Meet the LockerGoga Ransomware

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The LockerGoga ransomware has been targeting industrial and manufacturing companies from the beginning of 2019

Ransomware has long been the curse of the cybersecurity industry. The digital extortion activity is not new—it’s been around since about 2005, but attackers have greatly improved the schema.

Now a vile new type of ransomware known as LockerGoga is targeting industrial firms whose computers control actual physical equipment. This is enough to deeply spook security researchers.

According to security researchers, the most recently discovered strain of the malware is particularly disruptive, shutting down computers entirely, locking out their users, and providing the difficulties for victims to even pay the ransom. The result is a dangerous combo: First – hacking that targets a set of companies that are highly encouraged to quickly pay the ransom, and second the scary fact that a cyberattack could wind up physically harming equipment or even a company’s staff.

As Joe Slowik says(a researcher at the security firm Dragos, which focuses on industrial control systems): “If you cripple the ability to operate an industrial environment, you’re costing that enterprise significant amounts of money and really applying pressure for every minute that loss of control continues. Unless that system is in a steady state of operation or has good physical fail-safes, you now have a process out of your control and out of view of your own eyes. That makes this extremely irresponsible and very nasty.”

Analysis of LockerGoga

According to Charles Carmakal, who leads a team of incident responders at FireEye, LockerGoga, which was named for a file path in its source code by security research group MalwareHunterTeam, remains relatively rare and targeted compared with older forms of ransomware. It’s not clear how the LockerGoga hackers are gaining initial access to victim networks, but Carmakal has found that they seem to already know targets’ credentials at the start of an intrusion, perhaps conducting the phishing attacks or by buying them from other hackers.

Once the intruders have an initial creds, they use the common hacking toolkits Metasploit and Cobalt Strike to jump to other computers on the network and also using the Mimikatz, which can pull traces of passwords out of the memory of Windows machines and allow them to gain access to more privileged accounts.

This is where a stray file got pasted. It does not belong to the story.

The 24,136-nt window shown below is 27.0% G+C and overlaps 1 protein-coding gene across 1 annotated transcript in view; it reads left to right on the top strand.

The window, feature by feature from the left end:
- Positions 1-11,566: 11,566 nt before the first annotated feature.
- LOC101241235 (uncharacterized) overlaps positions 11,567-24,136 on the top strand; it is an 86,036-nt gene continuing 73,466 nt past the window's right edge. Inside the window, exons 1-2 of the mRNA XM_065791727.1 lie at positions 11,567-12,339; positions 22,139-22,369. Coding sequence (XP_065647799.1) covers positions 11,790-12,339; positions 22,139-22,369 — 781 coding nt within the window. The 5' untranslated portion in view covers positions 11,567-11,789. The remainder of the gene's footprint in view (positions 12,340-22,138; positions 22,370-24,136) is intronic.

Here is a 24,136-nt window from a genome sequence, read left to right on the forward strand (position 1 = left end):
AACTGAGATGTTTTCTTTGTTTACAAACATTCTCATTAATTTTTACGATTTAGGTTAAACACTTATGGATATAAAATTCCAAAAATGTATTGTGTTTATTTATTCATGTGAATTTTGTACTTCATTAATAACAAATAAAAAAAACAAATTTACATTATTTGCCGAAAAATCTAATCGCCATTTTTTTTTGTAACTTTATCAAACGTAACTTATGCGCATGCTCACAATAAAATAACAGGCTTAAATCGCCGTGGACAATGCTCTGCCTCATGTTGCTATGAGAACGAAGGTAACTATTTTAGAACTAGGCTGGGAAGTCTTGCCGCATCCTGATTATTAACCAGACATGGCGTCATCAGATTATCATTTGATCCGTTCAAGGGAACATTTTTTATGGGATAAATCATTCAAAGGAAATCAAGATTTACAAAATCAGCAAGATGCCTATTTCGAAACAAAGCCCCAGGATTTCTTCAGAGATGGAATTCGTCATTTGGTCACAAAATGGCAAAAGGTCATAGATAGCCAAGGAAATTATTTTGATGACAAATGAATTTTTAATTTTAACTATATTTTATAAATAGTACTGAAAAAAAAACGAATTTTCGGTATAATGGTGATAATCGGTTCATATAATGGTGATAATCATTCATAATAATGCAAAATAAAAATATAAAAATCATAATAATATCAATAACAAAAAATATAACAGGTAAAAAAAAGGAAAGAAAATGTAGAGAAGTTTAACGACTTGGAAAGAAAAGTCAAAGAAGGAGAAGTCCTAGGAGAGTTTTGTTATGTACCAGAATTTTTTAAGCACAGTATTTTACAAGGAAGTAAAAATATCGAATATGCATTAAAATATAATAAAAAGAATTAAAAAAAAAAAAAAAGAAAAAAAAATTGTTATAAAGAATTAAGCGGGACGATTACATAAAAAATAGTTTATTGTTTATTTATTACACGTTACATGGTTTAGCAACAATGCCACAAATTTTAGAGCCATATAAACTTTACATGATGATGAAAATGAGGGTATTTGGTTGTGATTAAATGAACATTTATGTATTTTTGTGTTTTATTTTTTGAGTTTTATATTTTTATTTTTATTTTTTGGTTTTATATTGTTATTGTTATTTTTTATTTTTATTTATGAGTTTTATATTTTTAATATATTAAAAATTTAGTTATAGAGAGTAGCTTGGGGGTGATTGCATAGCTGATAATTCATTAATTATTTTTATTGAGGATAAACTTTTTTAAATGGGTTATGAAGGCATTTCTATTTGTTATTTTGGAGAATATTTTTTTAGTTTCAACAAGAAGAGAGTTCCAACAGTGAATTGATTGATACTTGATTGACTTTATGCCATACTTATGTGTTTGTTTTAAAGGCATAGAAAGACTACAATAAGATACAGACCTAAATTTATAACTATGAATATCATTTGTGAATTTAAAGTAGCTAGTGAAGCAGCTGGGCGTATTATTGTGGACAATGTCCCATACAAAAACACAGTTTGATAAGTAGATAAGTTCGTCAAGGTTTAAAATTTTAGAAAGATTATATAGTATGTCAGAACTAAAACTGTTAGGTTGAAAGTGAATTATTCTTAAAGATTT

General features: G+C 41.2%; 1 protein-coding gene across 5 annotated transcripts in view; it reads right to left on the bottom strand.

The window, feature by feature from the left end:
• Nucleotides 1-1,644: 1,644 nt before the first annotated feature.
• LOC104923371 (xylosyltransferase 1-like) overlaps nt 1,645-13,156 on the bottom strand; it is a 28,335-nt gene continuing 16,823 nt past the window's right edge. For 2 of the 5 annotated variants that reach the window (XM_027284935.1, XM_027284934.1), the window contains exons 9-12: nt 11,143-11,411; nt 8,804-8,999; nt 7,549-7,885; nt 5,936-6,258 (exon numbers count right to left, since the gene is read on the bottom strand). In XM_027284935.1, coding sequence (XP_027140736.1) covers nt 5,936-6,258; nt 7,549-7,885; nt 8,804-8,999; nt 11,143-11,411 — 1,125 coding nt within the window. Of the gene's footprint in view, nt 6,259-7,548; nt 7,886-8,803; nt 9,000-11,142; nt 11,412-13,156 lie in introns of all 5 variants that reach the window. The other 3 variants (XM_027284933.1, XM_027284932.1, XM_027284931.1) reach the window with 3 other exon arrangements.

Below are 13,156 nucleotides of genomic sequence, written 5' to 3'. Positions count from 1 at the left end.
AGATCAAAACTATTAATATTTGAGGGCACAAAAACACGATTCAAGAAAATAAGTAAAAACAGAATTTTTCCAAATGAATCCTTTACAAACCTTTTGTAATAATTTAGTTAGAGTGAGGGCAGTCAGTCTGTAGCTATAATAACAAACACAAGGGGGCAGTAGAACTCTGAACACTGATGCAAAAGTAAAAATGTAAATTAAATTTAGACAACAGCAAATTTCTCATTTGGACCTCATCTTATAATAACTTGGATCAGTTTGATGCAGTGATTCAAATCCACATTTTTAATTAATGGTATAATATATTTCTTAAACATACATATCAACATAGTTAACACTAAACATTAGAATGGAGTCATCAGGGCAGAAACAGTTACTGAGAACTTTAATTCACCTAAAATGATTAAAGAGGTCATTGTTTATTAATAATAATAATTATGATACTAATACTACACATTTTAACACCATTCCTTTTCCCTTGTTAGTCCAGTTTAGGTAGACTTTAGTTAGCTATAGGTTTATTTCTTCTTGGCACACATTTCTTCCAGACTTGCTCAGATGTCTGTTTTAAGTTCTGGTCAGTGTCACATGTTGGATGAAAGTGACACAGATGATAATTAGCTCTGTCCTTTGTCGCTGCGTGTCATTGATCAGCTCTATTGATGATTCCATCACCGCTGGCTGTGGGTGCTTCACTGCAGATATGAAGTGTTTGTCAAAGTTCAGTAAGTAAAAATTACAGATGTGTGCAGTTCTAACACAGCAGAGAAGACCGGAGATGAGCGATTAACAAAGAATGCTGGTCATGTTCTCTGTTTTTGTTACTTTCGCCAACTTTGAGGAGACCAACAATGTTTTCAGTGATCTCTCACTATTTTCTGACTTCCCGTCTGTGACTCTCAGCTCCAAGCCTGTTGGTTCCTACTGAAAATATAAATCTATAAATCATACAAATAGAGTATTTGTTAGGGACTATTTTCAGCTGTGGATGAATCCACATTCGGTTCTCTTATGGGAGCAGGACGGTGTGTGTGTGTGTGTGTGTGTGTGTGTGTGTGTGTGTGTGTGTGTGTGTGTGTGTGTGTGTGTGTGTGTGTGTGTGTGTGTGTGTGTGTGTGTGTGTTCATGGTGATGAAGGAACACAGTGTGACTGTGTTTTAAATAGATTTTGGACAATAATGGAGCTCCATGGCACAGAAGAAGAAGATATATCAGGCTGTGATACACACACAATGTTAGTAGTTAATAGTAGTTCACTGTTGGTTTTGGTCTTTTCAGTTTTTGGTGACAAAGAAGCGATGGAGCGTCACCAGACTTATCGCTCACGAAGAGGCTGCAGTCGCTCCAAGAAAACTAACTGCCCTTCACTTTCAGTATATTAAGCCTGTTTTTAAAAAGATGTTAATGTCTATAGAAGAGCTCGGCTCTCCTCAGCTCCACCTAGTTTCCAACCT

After they obtain a network’s highest privilege “domain admin” credentials, they use Microsoft’s Active Directory management tools to plant their ransomware payload on target machines across the victim’s systems. As Carmakal says, that code is signed with stolen certificates that make it look more legit one. Then- before running their encryption code, the hackers use a “task kill” command on target machines to disable their antivirus.

These measures and steps made antivirus completely useless against the infections. Then LockerGoga rapidly encrypts the computer’s files and as Kevin Beaumont(a UK security researcher, in an analysis of the Norsk Hydro attack):”On an average system within a few minutes, it is toast.”

Why so serious?

Finally, the hackers plant a readme file on the machine that lists their demands.

LockerGoga note

You should be thankful that the flaw was exploited by serious people and not some rookies.

However, the note doesn’t name a ransom price but it provides email addresses. In this way it demands that the victim contact the hackers to negotiate a bitcoin sum for the return of their systems.

Furthermore, researchers have analyzed that the LockerGoga also disables the computer’s network adapter to disconnect it from the network, changes the user and admin passwords on the computer, and logs the machine off.

Security researchers have found that in some cases, the victim can log back in with a particular password, “HuHuHUHoHo283283@dJD,” or with a cached domain password. However, unlike more typical ransomware, the victim often can’t even see the ransom message. In some cases, they may not even know that they’ve been hit with ransomware, delaying their ability to recover their systems or pay the extortionists, and causing even greater disruptions to their network.

Damages from ransomware attack on Norsk Hydro reach as $40M

On March 19, Aluminium company Norsk Hydro was attacked by LockerGoga and has already lost as much as $40.6 million.

Company said in a news update yesterday that most of its operations are back running at normal capacity. (good news (:)

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